But let’s just say that we do somehow manage to get the Scottish people to go along with all of this and somehow this plebiscite prevails. What happens next?

THIS is a UK Government that we are invited to presume will always say no. We are then expected to accept the notion that they will turn completely on their heads and agree to negotiate the terms of independence following a process that they refused to participate in and made clear they would reject and ignore.

“We’ll just do it anyway,” you might then say. Well, this is where we start to get into some seriously tricky territory. What “just doing it anyway” means is we would be doing something similar to what Catalonia did when they won their uncontested referendum. This would in effect mean declaring some sort of unilateral declaration of independence (UDI). The consequences of which could not be more serious.

What about the international community coming to our rescue, I can hear some people gently enquire? Well sorry, not a chance. Could you imagine for a moment turning up to the international community asking for our independence to be recognised when the state we are seeking to leave has had absolutely nothing to do with the process, where there has been an absence of a proposition from the No side and the whole question has not been properly debated? We would be laughed out of the room.

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The only part of the international community that has offered any sort of opinion on Scottish independence is the EU who have repeatedly said that they would be genuinely supportive of Scottish independence if it is pursued “legally, constitutionally and in partnership with the UK”. An uncontested plebiscite is the antithesis of that.

But there is one group of people who would be absolutely delighted if we abandoned the referendum route and embarked down this dead end, and they inhabit the Conservative benches of the House of Commons.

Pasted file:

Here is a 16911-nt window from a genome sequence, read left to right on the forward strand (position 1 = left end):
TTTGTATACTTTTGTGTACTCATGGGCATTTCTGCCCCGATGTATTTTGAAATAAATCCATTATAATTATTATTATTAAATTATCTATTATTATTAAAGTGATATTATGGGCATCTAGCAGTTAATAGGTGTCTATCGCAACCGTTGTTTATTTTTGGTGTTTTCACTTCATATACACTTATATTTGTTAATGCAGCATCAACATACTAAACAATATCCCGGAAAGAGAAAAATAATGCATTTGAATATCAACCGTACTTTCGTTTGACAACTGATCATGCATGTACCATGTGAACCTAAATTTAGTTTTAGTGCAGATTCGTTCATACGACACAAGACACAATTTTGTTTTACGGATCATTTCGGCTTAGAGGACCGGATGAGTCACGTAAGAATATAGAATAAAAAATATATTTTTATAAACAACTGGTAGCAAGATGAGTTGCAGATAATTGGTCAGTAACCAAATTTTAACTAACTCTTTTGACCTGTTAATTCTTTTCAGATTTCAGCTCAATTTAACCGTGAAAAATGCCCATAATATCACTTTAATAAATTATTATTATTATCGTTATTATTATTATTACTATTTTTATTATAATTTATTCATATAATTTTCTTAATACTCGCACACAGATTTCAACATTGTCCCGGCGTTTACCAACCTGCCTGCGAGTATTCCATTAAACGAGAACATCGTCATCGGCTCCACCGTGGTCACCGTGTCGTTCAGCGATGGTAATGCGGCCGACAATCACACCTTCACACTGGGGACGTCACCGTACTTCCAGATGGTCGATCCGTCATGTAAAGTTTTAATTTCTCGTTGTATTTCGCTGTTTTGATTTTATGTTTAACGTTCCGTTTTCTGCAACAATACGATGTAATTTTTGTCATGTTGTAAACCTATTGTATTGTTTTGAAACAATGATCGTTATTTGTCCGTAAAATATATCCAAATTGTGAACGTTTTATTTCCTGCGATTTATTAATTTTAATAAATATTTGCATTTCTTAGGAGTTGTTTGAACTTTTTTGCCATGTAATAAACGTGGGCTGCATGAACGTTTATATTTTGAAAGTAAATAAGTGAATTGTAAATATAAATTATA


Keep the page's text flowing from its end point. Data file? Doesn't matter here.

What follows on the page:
What a plebiscite does is let the Tories off the referendum hook. They know that if the SNP replicate the conditions of the 2011 election and secure another majority it is all more or less over. The Tories know a referendum is coming.

The Tories’ last chance of saving their Union is if we beat ourselves. Their only plan is to continue to say no, then hope that it is accepted as gospel and count on the frustration and division building it would cause. If we went down a plebiscite route it would be a total vindication of their “plan No”. They, without doing anything, will have pushed us down the road of the electorally unpalatable whilst ending their referendum woes.

A plebiscite can not possibly get us to independence and achieves nothing other than letting the Tories off the hook. I do regret that this debate has never been concluded and put to bed. It should have been put to our conference where it would have been overwhelmingly rejected by the party. The idea of debating it now at our spring conference would be almost madness. The idea of the SNP debating strategies for independence in the last few days of an election campaign would be an absolute gift to the press and our opponents and couldn’t damage us more.

How much better off we would be if that energy was instead spent on winning that majority, securing a referendum and winning our independence.